Have you ever thought about becoming Ms Holocaust survivor? Surely for the few of you holocaust survivors out there that thought has been looming in the back of your mind since way back in 1945. Or has it? Well actually it seems it might have been the case for 300 women (whittled down to a proud 14 women) who vied for the honors in Haifa, Israel yesterday.
The youngest contestant was aged 74 and the oldest 97. Billed by organizers as a celebration of life, the event stirred controversy. In a country where millions have been touched by the Holocaust, many argued that judging aging women who had suffered so much on physical appearance was inappropriate, and even offensive.
“It sounds totally macabre to me,” said Colette Avital, chairman of Israel’s leading Holocaust survivors’ umbrella group. “I am in favor of enriching lives, but a one-time pageant masquerading [survivors] with beautiful clothes is not what is going to make their lives more meaningful.”
Offensive? Macabre? Why? It has been a long time since the Holocaust, a gut churning grizzly indictment on humanity took place. It might not be the first thing that comes to ones mind, then again it does on some level open the idea that one can rejoice in boundaries that once limited us and accept the beauty of the human spirit under any guise. At least that’s what pageant organizer Shimon Sabag may have thought as he sought to deflect criticism of the event.
“They feel good together. They are having a good time and laughing in the rehearsals,” said Sabag, director of Yad Ezer L’Haver, or Helping Hand, which assists needy Holocaust survivors and organized the pageant.
“The fact that so many wanted to participate proves that it’s a good idea.”
And what of the contestants themselves?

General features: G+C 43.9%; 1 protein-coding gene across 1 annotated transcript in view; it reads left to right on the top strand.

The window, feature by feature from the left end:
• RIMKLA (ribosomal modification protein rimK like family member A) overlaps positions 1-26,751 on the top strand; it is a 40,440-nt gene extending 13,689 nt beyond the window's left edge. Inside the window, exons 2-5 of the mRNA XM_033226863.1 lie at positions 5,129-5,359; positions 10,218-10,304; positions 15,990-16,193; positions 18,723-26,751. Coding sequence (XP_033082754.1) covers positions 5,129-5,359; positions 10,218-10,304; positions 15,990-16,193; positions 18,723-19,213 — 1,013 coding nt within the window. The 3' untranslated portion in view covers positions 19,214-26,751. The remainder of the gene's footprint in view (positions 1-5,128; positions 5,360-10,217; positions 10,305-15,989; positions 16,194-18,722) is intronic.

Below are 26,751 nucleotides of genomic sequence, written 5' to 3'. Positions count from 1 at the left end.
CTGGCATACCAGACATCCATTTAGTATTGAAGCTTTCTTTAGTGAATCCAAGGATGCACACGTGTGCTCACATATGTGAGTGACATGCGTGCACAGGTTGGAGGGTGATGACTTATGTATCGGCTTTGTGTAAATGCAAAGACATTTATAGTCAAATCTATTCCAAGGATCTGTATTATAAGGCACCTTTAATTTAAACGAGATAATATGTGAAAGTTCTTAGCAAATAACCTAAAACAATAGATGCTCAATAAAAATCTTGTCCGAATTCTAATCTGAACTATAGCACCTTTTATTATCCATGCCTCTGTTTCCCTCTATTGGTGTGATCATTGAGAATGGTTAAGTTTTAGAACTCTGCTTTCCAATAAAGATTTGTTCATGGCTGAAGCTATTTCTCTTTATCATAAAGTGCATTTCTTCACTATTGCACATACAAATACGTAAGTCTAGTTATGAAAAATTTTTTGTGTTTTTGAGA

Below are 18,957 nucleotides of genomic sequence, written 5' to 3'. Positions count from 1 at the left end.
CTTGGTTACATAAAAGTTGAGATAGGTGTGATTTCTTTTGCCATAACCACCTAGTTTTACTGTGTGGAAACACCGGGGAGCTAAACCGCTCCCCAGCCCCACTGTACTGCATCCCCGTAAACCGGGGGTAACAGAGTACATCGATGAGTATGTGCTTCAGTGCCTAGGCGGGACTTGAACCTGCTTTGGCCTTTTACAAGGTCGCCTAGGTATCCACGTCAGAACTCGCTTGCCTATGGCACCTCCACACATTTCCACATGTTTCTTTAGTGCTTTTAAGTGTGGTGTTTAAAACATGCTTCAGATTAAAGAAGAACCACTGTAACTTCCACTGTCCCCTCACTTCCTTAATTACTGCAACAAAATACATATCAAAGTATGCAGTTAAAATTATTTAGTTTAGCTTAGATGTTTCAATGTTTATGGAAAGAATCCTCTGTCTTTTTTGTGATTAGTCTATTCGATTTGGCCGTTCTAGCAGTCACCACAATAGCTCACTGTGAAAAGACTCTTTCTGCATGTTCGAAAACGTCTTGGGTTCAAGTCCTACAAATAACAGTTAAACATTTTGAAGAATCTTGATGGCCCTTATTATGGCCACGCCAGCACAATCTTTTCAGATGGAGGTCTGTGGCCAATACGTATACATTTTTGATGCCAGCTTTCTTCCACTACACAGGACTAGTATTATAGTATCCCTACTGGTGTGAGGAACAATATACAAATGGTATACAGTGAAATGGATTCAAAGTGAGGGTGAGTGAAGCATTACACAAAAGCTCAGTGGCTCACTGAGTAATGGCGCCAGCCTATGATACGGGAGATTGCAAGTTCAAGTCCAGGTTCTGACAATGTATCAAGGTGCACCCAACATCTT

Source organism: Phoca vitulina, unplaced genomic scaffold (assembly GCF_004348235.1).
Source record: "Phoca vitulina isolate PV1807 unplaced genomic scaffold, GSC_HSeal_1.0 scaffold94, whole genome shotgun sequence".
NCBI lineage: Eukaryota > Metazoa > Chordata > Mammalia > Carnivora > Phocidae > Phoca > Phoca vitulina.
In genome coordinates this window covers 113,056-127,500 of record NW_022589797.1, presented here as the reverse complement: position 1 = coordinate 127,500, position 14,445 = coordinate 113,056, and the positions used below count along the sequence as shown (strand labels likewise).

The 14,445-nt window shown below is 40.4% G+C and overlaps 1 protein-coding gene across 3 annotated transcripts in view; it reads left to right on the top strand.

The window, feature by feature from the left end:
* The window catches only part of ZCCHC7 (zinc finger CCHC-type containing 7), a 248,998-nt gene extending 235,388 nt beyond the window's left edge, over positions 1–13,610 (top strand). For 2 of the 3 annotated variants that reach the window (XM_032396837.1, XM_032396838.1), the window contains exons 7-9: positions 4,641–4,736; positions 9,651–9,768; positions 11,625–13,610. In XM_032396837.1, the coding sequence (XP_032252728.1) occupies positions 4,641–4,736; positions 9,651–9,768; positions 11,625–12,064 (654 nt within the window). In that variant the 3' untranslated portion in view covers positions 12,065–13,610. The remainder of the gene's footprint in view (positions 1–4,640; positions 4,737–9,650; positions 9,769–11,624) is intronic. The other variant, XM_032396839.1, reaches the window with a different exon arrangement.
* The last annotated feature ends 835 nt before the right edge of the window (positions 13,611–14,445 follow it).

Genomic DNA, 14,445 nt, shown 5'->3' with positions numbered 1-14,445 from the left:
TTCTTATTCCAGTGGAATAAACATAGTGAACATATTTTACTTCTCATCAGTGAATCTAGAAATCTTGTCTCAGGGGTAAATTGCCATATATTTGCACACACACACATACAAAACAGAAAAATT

“I have the privilege to show the world that Hitler wanted to exterminate us and we are alive. We are also enjoying life. Thank God it’s that way,” said Esther Libber, a 74-year-old runner-up who fled her home in Poland as a child, hid in a forest and was rescued by a Polish woman. She said she lost her entire immediate family.
And then there were the thoughts of Hava Hershkovitz, a soon-to-be 79-year-old, who was banished from her home in Romania in 1941 and sent to a detention camp in the Soviet Union for three years.
“This place is full of survivors. It puts us at the center of attention so people will care. It’s not easy at this age to be in a beauty contest, but we’re all doing it to show that we’re still here.”
Wearing a glittering tiara, she was joined by her granddaughter, Keren Hazan. “I’m very proud of her because she’s the most beautiful woman in the room tonight.”
But not everyone agrees with the pageant’s intentions. Point in case, Gal Mor, editor of the popular Israeli blog “Holes in the Net.”
“Why should a decayed, competitive institution that emphasizes women’s appearance be used as inspiration, instead of allowing them to tell their story without gimmicks?” he wrote. “This is one step short of ‘Survivor-Holocaust’ or ‘Big Brother Auschwitz.’ It leaves a bad taste. Holocaust survivors should be above all this.”
He might have a point but then when you do the math, there are only 200 000 aging survivors in Israel left still alive. Perhaps it’s a testament to the human spirit that one can accept (and one suspects that this is really what it is about) what has befallen a collective and rejoice in one’s desire to go and acknowledge that yes one can bestow beauty upon oneself even if the thing itself where it is framed was one of the ugliest things that mangled the affairs of human construct.
via the uktelegraph